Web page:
2 tablespoons minced rosemary

3 tablespoons minced thyme

Freshly ground black pepper

Place the cauliflower in a food processor and process until it has a texture similar to sesame seeds, with no large pieces.

Add the olive oil and a pinch of sea salt and process just until mixed.

Spread the mixture on a Teflex sheet and dehydrate for 1 hour.

Meanwhile, mix the other ingredients well in a large bowl.

Remove the cauliflower from the dehydrator, mix with the remaining ingredients, and season to taste with salt and pepper.

Cranberry Sauce

8 ounces fresh cranberries

½ cup filtered water

¼ cup agave nectar

2 strips orange zest

1 tablespoon freshly squeezed lemon juice

¼ teaspoon sea salt

A bit over ½ ounce (about 2 cups) Irish moss, soaked in hot water for 10 minutes or more, drained

In a high speed blender, puree all the ingredients except the Irish moss until very smooth.

Add the Irish moss to the blender and mix at high speed until the mixture heats up to about 115 degrees Fahrenheit.

Pour the mixture into a bowl or shallow pan and refrigerate for at least 2 hours.

To serve, load up your plate in traditional Thanksgiving style.

Apple Crisp

Serves 8 to 10

Warm and comforting, apple crisp is ideal in the fall when apples are in their peak season. Unless you told your guests, they would have no idea this is a raw dessert. It’s a perfect recipe to bring to a holiday party (or any party), as it can be easily prepared in a baking pan or pie dish instead of individual ramekins, and can also be made ahead of time.

When this dessert is on the menu in the restaurant, we keep the crisps warming in the dehydrator during service. In the summertime, peaches or plums stand in perfectly for apples. Whatever fruit you use, it’s extra delicious with a scoop of vanilla ice cream on top!


Food processor, dehydrator


8 Granny Smith apples, peeled, cored, and diced

8 sweet apples (such as McIntosh or Honey Crisp), peeled, cored, and diced

½ cup Vanilla Agave (see below), or more to taste

In a large bowl, toss the apples with the vanilla agave.

Spread the apples in a shallow pan and place it in the dehydrator. Dehydrate for about 4 hours, stirring once or twice.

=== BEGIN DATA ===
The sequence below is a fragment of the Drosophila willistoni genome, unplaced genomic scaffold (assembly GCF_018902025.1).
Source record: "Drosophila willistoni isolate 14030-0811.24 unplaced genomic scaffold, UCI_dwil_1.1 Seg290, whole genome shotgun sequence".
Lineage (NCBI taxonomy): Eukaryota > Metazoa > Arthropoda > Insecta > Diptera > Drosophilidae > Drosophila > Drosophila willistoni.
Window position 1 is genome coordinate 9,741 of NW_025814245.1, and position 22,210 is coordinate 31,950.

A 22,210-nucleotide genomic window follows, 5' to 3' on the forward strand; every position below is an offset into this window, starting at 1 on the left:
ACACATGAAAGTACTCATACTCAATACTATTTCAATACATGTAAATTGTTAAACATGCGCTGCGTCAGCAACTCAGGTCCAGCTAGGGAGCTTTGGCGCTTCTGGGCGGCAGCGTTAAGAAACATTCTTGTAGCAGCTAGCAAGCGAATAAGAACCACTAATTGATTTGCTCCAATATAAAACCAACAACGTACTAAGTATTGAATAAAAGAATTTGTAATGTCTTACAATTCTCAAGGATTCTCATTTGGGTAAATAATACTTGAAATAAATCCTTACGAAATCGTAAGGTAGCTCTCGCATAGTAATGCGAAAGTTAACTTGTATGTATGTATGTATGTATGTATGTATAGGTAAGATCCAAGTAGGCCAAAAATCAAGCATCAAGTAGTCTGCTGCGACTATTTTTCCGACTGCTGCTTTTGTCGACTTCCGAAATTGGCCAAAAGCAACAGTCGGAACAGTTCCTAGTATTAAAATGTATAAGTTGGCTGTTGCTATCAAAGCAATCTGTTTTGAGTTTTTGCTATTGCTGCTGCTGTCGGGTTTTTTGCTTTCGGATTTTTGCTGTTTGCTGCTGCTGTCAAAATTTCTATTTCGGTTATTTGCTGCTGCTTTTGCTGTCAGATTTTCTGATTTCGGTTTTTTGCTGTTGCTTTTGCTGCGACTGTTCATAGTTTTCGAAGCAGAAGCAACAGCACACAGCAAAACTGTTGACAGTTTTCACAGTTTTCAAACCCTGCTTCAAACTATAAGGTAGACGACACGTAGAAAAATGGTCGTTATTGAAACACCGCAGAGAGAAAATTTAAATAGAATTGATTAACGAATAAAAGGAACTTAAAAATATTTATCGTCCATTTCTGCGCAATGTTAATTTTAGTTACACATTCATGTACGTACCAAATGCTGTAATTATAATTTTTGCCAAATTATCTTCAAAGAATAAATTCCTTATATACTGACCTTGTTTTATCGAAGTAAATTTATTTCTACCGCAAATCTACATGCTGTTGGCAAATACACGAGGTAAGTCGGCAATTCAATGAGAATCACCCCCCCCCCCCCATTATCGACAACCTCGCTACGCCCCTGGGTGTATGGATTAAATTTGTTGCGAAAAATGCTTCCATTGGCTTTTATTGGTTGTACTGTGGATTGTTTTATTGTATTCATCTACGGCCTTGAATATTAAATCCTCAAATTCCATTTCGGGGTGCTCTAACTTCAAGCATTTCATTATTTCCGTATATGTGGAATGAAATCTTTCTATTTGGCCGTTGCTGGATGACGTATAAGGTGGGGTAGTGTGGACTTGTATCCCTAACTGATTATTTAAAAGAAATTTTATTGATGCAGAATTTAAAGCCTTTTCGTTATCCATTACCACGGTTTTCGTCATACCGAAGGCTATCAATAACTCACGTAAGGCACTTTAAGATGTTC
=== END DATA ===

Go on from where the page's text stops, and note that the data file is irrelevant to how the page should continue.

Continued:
Place half of the dehydrated apples in a food processor and blend. If needed, add a tablespoon or two of water to achieve an applesauce-like consistency.

In a bowl, mix together the blended apples and the apple pieces.


4 cups pecans, preferably soaked and dehydrated

3 cups almond flour

1 teaspoon sea salt

½ cup maple syrup

Place the pecans in a food processor and blend just until they begin to release their oils. Transfer to a bowl and mix in the remaining ingredients.

Divide the crisp between 2 Teflex-lined dehydrator trays and spread it out. Dehydrate for 24 hours or more, until dried and crispy.

Vanilla Agave

4 vanilla pods OR a few drops of quality vanilla extract

2 cups agave nectar

Combine ingredients and refrigerate overnight.

To Serve: Divide the filling among individual ramekins, or place it in a shallow baking dish. Top the filling with the crisp.

Before serving, place the apple crisp in the dehydrator for about 1 to 2 hours to warm it through.

Just before serving, drizzle with the vanilla agave.

Pumpkin Tart

Makes about ten 4 ½-inch tarts or twenty 3-inch tarts

This recipe makes enough crust for about 10 tarts if you are using 4 ½-inch shells. At the restaurant we use 3-inch shells, which are a nice size for a small dessert. Smooth-sided tart shells work best for this recipe, but any kind will do. If you try making a large tart, the crust should be a bit thicker to withstand the pressure of removing it from the shell or using a tart ring would work well too.


3 cups ground almonds

3 tablespoons date paste

¾ cup maple syrup powder

¾ cup coconut butter

Large pinch of sea salt

In a medium bowl, mix together all the ingredients until very thoroughly combined. Line ten 4 ½-inch or twenty 3-inch tart shells with squares of plastic wrap. Divide the dough between the shells and press evenly into the sides and bottom, to create an even thickness throughout. Refrigerate until firm, about 1 hour or more, and keep refrigerated until ready to fill.


1 cup raw cashews, soaked 4 hours or more

1 cup coconut meat

2 cups carrot juice

¾ cup agave nectar

¾ cup coconut butter

1/3 cup date paste

1 tablespoon vanilla extract

1 tablespoon ground cinnamon

2 teaspoons ground ginger

½ teaspoon ground nutmeg

¼ teaspoon ground cloves

¾ teaspoon sea salt

In a Vita-Mix or high-speed blender, blend all the filling ingredients until completely smooth. Fill the tart shells while the filling is still at room temperature. Place the tart shells in the refrigerator to set, about 1 hour or more. You may have extra filling, in which case simply chill it and eat it like pudding!

Carefully release the tarts from the shells and discard the plastic. Top each tart with a few candied pumpkin seeds (see recipe below). If not serving immediately, store in the refrigerator. Ideally, let the tarts sit at room temperature for 15 to 20 minutes before serving, so they are not too cold.

Candied Pumpkin Seeds

2 cups pumpkin seeds, soaked 4 hours or more

1 tablespoon ground ginger

¼ cup maple syrup powder

½ teaspoon fine sea salt

Drain the pumpkin seeds very well and place in a medium bowl with the remaining ingredients. Toss well to combine. Spread on a dehydrator tray. Dehydrate at 115° for 12 to 24 hours, or until dry and crisp.

Candace is the co-editor of Dear John, I Love Jane: Women Write About Leaving Men for Women (Seal Press, 2010), and Ask Me About My Divorce: Women Open Up About Moving On (Seal Press, 2009). She is currently working on a memoir-with-recipes for Seal Press called Licking the Spoon. Candace is also the features editor at Mothering magazine, mama of two, and enamorata of smarty-pants Laura, her live-in recipe tester. Follow Candace on Twitter @candacewalsh.